In order to create a handy, intuitive interface, it’s important to be user-oriented. It is also important to nail down the smallest details of the product and how it will interact with the user while creating the wireframes. Because a large part of the design process takes place in the minds of the people involved, it’s common to see crucial aspects of the product being missed until they are mocked up.
During this stage, it should become clear which details of the project were missed and what can still be improved or changed. The idea is to find all those missing details here before moving onto HTML/CSS coding or backend development, because making changes there will be a bigger headache than creating a few extra wireframes. Projects that begin with well thought-out wireframes that meet the customer’s needs and overall vision of the product are more successful in development.
After completing the wireframing and verifying the product’s logics and workflow, we proceed with design.
Step 4: Determining the design
Wireframing helps us begin developing the project’s visual features. With the wireframes, we can move on to designing a conceptual logo and the application’s homepage or first few screen designs. To do so, we take into account the wireframes and moodboard which was created after doing the research.
It is often the case that early design ideas stick and become a part of the final product as the customer gets accustomed to the look and feel of it. Once we complete the logo and finalize the rest of the homepage designs, we get feedback from the customer and make any corrections required.
After the homepage is approved, we begin working on the design of the site or application’s internal pages. This stage takes a lot of development time because there is a large volume of simple to complex pages and various interface elements that must be created. The smallest details need to be considered in advance; things like entry fields, drop-down menus, potential mistakes, and lost page designs are all factored in at this stage of the process.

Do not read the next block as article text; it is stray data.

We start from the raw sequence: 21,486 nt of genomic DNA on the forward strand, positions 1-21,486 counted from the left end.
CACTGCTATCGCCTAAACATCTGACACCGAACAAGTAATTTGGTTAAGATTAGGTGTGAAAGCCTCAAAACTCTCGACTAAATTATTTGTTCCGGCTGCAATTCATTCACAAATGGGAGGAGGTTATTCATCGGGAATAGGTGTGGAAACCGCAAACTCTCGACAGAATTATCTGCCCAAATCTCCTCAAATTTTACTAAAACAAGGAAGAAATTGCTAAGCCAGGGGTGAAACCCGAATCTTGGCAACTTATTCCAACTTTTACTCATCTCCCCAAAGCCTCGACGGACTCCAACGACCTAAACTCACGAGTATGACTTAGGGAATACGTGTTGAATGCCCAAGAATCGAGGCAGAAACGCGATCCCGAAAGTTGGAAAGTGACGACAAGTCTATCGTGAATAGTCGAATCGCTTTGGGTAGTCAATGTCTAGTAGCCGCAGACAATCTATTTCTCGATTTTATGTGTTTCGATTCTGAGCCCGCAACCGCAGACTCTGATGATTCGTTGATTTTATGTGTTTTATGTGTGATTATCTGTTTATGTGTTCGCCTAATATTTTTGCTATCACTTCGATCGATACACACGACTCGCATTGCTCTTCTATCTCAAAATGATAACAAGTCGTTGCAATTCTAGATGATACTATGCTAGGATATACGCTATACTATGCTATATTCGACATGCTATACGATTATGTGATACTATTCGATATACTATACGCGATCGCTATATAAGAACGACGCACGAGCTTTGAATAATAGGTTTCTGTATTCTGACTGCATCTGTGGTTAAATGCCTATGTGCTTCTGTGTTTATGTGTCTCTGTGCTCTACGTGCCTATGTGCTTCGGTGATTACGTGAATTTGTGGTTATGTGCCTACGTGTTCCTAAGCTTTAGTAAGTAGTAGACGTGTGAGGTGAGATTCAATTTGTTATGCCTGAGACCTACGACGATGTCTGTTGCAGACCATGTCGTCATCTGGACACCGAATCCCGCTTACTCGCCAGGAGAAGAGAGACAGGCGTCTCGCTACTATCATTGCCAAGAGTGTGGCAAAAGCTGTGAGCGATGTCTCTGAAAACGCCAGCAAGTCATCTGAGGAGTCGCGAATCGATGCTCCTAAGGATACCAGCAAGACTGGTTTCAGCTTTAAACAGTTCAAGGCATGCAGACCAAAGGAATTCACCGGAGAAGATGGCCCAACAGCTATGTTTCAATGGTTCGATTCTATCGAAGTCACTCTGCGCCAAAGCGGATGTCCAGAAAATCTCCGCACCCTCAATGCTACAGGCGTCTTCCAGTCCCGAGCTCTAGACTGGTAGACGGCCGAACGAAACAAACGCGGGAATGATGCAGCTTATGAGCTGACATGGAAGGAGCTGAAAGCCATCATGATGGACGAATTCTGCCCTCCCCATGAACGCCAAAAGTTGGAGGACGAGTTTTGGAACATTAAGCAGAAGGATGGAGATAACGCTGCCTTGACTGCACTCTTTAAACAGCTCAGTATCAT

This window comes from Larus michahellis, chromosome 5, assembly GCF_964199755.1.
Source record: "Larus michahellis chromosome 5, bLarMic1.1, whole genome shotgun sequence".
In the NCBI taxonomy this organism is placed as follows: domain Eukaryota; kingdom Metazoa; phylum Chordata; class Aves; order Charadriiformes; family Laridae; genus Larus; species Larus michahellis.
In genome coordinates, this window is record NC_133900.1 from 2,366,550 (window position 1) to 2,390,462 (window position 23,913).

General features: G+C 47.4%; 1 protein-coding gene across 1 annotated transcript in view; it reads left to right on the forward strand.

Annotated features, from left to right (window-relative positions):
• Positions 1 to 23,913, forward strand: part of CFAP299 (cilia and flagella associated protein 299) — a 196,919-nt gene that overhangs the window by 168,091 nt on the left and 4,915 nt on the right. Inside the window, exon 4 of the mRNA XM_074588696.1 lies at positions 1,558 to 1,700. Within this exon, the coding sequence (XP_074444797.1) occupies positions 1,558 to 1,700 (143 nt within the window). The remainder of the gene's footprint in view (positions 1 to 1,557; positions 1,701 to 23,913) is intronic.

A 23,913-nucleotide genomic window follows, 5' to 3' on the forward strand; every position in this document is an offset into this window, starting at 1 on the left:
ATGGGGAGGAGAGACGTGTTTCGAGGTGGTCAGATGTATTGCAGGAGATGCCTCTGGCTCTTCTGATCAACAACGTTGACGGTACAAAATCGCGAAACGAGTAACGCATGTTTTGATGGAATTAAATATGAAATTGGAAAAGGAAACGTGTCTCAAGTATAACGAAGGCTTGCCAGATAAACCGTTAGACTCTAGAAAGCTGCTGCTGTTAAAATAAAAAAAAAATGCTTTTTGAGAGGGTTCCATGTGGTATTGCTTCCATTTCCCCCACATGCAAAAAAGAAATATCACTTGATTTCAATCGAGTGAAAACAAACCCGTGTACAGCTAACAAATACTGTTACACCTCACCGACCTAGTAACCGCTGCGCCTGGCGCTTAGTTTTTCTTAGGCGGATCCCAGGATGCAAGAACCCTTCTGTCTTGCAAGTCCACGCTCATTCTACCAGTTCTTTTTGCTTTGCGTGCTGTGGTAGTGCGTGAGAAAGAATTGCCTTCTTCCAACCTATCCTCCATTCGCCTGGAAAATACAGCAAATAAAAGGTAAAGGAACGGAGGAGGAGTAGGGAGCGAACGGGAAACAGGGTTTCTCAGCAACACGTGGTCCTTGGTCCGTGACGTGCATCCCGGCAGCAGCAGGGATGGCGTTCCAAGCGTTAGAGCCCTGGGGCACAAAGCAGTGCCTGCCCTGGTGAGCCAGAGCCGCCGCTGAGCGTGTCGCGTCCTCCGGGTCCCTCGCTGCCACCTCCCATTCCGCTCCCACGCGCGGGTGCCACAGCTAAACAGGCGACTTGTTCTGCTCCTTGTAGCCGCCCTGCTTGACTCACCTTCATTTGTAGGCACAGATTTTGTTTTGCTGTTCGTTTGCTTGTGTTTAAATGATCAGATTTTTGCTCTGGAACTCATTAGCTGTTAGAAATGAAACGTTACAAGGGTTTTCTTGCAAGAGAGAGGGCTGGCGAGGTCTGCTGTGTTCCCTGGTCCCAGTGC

If the customer approves the design of these internal pages, we will start to customize the design for mobile devices and tablets. This is a fairly simply task as the overall style of the product has already been established and approved by the customer. However, more minor things should be evaluated at this stage, such as the look of the menu when it’s closed and which blocks should be shown in full or should be substituted by sliders. The behavior of forms and text blocks on the page must be thought over carefully. If the time to create an adaptive design isn’t taken, the final project will not look professional to users that use multiple devices.
Step 5: Preparing resources for post-launch
As the customer checks the final designs of the product pages, our team has time to prepare the resources needed after product launch. When designing an application, all of the icons and pictures must be adjusted to fit the platform being used and colors and font sizes for various screens should be described.
For web projects, a mock up with all of these elements, including color palettes, fonts, and vector icons should be provided to the customer. This will be necessary for future developers to familiarize themselves with the project’s style and design quickly and easily.
At this stage, the designer no longer needs to communicate with the customer as the project is over. These resources are only needed in the case that there will be further development to the project and we are happy to provide this documentation to our customers.
A small part of a Graphical User Interface (GUI)
Step 6: Enjoy the final product!
After all of the hard work has been done, the final product is launched and our customers can revel in the celebrations!
If you are looking for a team of designers for your project or if you have more questions about the design process, please don’t hesitate to contact us!